The Bikeriders Film Review Reviewed by Trish Connelly

If ever there was a perfect pairing to The Shangri-Las’ greatest hits, director and writer Jeff Nichols’ The Bikeriders would be it. Set in the midwest and taking inspiration from Danny Lyon’s book of the same name, Nichols’ film highlights a motorcycle-wheelin’, leather jacket-wearin’ gang under the moniker The Vandals who found community and a place of belonging in the late 60’s until its eventual demise for its original crew in the early 70’s. With casting including household names like Austin Butler, Tom Hardy, Jodie Comer and Michael Shannon, The Bikeriders boasts stellar performances throughout, despite some slow drags in the story’s retelling choices. 



Part of the film’s recounting is through Kathy (Jodie Comer), who’s interviewed by an observant and near silent Danny (Mike Faist), wielding a microphone around the intimacies of Kathy’s home. Recounting her first meeting with Benny (Austin Butler) in a grungy, dimly lit bar, and their immediate courtship ensuing in marriage a handful of weeks later, Kathy’s life gets severely uprooted from becoming a ‘respectable’ citizen to joining the ranks of a band of masculine outsiders. Benny’s brooding and mysterious nature is an automatic magnet for Kathy, a world revealed to her through fist and knife fights, drinking parties, and ventures on the back of Harley Davidson’s. As time wears on, Kathy has trouble envisioning a long-term future, especially as members of The Vandals sustain consequential physical injuries. Johnny (Tom Hardy), playing the leader of the pack, has his eyes set on Benny taking his place after he retires, and so ensues a push and pull for Benny to join the ranks of marriage or the head honcho for a crew of misfits. Yet it’s clear to see that Benny, a lone wolf unto his own with a fierce resistance to being tamed, finds he doesn’t fit in either category and prefers playing by his own rules.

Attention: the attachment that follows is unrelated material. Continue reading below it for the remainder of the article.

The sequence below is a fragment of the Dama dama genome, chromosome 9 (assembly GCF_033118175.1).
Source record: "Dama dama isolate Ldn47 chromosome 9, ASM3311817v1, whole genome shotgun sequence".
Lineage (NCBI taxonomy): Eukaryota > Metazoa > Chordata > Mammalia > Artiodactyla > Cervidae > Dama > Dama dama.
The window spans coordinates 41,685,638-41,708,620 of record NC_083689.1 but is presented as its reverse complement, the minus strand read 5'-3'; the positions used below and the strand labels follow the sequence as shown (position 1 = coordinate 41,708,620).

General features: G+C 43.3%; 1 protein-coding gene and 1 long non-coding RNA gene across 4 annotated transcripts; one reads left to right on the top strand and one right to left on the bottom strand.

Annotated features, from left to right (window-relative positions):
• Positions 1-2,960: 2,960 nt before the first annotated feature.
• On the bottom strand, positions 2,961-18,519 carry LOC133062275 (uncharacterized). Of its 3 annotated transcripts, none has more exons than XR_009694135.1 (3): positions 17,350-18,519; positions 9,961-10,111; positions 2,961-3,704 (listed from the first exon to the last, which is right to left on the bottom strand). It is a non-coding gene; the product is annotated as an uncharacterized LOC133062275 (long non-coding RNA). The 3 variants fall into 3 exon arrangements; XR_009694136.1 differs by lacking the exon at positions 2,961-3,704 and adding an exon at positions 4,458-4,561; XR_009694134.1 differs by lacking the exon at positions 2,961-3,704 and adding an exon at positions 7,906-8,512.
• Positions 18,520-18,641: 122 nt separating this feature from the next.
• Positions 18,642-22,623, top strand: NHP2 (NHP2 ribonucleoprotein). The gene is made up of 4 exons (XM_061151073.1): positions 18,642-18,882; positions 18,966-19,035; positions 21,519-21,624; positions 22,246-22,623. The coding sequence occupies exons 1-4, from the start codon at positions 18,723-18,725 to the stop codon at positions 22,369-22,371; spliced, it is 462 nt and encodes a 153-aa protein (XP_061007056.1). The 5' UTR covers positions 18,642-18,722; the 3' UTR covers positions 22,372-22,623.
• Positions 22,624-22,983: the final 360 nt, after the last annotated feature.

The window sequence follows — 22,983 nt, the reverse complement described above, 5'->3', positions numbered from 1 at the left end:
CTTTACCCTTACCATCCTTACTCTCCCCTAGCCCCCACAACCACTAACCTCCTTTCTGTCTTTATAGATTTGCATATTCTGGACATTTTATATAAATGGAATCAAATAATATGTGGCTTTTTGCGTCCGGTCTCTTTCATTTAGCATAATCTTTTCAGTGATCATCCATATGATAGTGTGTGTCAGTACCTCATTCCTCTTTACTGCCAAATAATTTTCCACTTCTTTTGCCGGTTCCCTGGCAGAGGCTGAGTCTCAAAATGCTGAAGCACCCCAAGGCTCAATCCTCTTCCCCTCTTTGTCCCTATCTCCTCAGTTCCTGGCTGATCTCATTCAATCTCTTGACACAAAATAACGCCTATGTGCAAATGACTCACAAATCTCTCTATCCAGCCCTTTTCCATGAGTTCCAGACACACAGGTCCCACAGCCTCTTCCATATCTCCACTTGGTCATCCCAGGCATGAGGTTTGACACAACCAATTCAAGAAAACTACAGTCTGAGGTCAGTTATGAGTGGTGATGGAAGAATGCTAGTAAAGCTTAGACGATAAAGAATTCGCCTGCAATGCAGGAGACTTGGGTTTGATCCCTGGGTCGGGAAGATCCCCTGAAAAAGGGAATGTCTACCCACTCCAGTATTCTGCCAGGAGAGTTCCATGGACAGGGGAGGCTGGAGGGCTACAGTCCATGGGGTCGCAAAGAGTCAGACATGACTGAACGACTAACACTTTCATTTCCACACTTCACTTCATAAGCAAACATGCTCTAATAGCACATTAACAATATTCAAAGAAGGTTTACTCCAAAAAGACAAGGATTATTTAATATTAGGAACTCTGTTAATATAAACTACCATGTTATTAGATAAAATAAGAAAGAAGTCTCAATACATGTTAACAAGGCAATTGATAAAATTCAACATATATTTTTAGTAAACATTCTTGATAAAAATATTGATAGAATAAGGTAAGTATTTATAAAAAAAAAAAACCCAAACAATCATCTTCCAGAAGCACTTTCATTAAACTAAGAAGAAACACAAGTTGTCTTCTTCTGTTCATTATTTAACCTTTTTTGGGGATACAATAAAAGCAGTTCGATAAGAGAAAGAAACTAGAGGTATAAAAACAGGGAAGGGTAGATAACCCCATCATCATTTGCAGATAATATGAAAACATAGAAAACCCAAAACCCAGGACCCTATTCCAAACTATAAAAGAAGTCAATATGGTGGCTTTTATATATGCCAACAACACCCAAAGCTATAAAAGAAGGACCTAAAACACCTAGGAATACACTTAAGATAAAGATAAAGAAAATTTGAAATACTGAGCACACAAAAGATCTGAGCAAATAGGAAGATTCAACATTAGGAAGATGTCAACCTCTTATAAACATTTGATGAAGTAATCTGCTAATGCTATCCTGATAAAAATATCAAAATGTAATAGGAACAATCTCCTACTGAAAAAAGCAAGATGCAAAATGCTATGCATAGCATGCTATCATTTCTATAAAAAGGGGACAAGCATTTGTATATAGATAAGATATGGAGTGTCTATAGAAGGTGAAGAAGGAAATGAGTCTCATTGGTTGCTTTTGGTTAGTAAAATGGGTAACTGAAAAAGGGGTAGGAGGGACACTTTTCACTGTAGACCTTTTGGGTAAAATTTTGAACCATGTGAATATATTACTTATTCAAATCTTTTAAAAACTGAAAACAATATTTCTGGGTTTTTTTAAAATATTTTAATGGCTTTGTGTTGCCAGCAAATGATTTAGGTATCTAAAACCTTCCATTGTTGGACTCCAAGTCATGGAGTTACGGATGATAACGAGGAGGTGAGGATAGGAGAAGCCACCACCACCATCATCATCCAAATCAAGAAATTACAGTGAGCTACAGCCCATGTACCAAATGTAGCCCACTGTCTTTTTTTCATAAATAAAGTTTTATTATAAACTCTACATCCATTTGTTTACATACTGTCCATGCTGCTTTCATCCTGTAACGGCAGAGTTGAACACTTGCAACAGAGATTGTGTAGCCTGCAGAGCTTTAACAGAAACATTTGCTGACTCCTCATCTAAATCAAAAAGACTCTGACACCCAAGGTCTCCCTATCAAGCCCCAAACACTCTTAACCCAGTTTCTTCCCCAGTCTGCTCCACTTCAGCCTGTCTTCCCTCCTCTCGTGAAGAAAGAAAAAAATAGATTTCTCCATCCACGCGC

With a masterclass of actors, each performance is entirely believable in its own right. Kathy’s sweet albeit frenetic energy and talkativeness is in stark contrast to the usually composed yet violent nature of The Vandals, exuding masculinity and impulsiveness while always staying loyal to their connected brotherhood. Tom Hardy’s nasally tone and soft spokenness creates an even more threatening ringleader, a nonconformist and respectable hero that the rest attempt to emulate. However, the back and forth nature of Mike Faist and Jodie Comer’s interviews interspersed with segments of The Vandals’ on-the-road experiences ultimately takes away from forging a more intimate and emotional connection with its characters. Neatly picking and choosing pieces of the plot to recount, rather than letting the wild adventures and misfortunes unfold naturally, feels like an unnecessary choice to have instilled in the film. Despite a couple questionable directorial preferences, The Bikeriders takes a fascinating scope in time and place to portray themes of brotherhood, masculinity and the notion of outsiders attempting to fit in, as well as how youth and rebellion invariably cast a fire within us, even as the embers quietly smolder over time.


You can still catch The Bikeriders at Austin Film Society today through the July 4th holiday weekend with multiple screenings to choose from each day. Click here for tickets!

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